The Health Secretary told the Commons there were concerns in the medical profession that "we may not be giving a voice" to doctors and other clinicians who want the "freedom to be able to learn from mistakes".
MPs heard Professor Sir Norman Williams, Mr Hunt's senior clinical adviser and former president of the Royal College of Surgeons, would conduct the "rapid review" into the application of gross negligence manslaughter in healthcare.
The report is expected to be with Mr Hunt before the end of April this year.
Announcing the review to MPs, Mr Hunt said "huge concern" has been caused by the case of Dr Hadiza Bawa-Garba, who was given a suspended jail sentence after being found guilty of gross negligence manslaughter over the death of Jack Adcock, from Glen Parva, Leicestershire.
The six-year-old, who had Down's syndrome and a known heart condition, died at Leicester Royal Infirmary in 2011 after he developed sepsis.
The prosecution argued during the trial that Jack died after a series of failings by medical staff, including Dr Bawa-Garba's "failure to discharge her duty" as the responsible doctor.
But it also claimed staff shortages meant Dr Bawa-Garba was forced to undertake the roles of three or four doctors, and a subsequent investigation at Leicester Royal Infirmary confirmed serious systemic failings at the hospital.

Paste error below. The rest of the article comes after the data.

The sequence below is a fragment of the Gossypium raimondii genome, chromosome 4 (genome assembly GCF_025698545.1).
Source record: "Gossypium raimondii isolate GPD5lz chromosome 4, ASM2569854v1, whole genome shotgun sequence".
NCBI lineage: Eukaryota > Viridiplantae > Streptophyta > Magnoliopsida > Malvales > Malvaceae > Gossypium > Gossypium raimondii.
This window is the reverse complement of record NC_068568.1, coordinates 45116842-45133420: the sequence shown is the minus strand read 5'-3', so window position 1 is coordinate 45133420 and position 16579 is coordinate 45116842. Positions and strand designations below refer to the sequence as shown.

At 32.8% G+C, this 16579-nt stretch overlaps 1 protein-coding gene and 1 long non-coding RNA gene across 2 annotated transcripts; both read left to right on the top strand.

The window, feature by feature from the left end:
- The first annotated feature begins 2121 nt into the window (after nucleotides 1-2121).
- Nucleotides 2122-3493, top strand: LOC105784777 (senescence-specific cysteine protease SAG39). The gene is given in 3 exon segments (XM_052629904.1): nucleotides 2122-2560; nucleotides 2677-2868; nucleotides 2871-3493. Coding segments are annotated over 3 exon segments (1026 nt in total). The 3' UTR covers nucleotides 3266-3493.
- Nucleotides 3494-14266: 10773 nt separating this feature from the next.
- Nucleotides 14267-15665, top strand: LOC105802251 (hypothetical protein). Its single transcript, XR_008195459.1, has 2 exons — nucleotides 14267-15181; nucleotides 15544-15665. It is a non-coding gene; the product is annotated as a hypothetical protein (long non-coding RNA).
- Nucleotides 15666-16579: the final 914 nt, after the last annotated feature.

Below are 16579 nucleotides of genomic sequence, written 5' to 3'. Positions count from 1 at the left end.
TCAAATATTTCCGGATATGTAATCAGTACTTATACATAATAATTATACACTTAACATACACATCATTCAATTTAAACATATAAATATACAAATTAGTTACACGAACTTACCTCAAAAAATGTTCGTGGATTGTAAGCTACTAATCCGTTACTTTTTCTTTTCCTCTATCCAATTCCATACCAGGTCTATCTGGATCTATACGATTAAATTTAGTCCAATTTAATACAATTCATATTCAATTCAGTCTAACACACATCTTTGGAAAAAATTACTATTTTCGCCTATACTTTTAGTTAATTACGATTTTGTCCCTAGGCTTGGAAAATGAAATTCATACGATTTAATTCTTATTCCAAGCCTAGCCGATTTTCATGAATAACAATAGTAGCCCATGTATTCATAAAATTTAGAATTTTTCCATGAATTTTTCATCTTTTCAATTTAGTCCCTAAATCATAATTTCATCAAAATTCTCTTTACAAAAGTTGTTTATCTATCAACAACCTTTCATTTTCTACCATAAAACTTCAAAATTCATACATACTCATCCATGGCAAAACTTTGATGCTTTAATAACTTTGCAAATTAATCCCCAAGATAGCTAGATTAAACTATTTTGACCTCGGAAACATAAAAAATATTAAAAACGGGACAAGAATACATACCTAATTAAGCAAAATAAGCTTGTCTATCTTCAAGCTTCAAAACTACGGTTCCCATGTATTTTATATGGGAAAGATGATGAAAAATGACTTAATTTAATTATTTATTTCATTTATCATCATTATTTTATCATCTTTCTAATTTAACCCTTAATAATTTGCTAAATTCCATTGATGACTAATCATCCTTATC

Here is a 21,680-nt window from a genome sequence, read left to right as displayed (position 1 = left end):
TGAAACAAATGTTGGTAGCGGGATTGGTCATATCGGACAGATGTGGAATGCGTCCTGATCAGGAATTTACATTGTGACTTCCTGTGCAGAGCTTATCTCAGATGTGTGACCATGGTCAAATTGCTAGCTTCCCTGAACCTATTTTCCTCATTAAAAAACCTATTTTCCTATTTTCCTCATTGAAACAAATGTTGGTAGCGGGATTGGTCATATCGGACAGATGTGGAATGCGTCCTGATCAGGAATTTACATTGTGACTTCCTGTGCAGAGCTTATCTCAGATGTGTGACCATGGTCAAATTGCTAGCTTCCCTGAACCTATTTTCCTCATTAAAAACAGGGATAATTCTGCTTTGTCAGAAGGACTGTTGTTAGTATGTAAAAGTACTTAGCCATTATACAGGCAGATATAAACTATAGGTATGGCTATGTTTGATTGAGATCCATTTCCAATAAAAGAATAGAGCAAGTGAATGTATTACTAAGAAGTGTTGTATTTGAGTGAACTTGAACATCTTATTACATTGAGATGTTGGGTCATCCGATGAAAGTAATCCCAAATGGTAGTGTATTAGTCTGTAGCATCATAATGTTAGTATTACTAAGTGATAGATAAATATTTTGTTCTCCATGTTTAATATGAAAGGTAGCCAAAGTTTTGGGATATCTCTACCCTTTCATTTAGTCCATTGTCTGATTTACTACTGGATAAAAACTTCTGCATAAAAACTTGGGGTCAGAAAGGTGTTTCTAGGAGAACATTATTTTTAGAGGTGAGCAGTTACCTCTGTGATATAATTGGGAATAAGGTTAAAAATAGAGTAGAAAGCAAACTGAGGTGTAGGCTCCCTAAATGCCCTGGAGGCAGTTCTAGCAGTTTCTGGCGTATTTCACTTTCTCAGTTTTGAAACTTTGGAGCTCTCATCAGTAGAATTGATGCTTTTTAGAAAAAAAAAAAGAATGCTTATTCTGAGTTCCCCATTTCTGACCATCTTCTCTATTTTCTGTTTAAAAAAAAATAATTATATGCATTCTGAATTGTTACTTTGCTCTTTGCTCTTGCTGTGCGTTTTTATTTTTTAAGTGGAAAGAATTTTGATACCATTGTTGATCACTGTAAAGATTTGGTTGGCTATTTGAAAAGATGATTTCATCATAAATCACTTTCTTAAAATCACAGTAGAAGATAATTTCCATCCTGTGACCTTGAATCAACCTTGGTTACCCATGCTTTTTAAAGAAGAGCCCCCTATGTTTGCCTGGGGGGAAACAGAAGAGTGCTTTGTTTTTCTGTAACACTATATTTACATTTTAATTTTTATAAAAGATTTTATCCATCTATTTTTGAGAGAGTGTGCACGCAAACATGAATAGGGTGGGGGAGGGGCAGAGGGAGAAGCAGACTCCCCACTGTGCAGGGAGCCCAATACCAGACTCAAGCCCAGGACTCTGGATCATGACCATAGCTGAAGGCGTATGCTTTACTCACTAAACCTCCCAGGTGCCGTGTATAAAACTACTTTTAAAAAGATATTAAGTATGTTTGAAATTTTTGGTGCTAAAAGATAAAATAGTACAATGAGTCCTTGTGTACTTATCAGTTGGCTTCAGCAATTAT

Speaking in the Commons, Mr Hunt said: "Working with senior lawyers, Sir Norman will review how we ensure the vital role of reflective learning, openness and transparency is protected so that mistakes are learnt from and not covered up, how we ensure there is clarity about where the line is drawn between gross negligence manslaughter and ordinary human error in medical practice so that doctors and other health professionals know where they stand with respect to criminal liability or professional misconduct, and any lessons that need to be learnt by the General Medical Council and other professional regulators."
Earlier in the same questions session, Labour accused the Government of plunging the NHS into the "biggest financial squeeze in its history".
Shadow health and social care secretary Jon Ashworth said: "Integration of health and social care needs more funding and yet the NHS is going through the biggest financial squeeze in its history and social care has been cut by billions since 2010.
"The minister a few moments ago said the funding is adequate but if funding is adequate why then are delayed discharges of care up 50% since 2010?
"If funding is adequate across health and social care why did NHS England on Friday say for the rest of this year the A&E target has effectively been abandoned?"
Health and social care minister Caroline Dinenage said an extra £2 billion funding had been made available to local authorities in the short-term, adding: "In the medium-term we need to make sure that best practice is observed across all local authorities and NHS trusts and of course in the long-term we will be coming forward with a green paper on social care later on this year."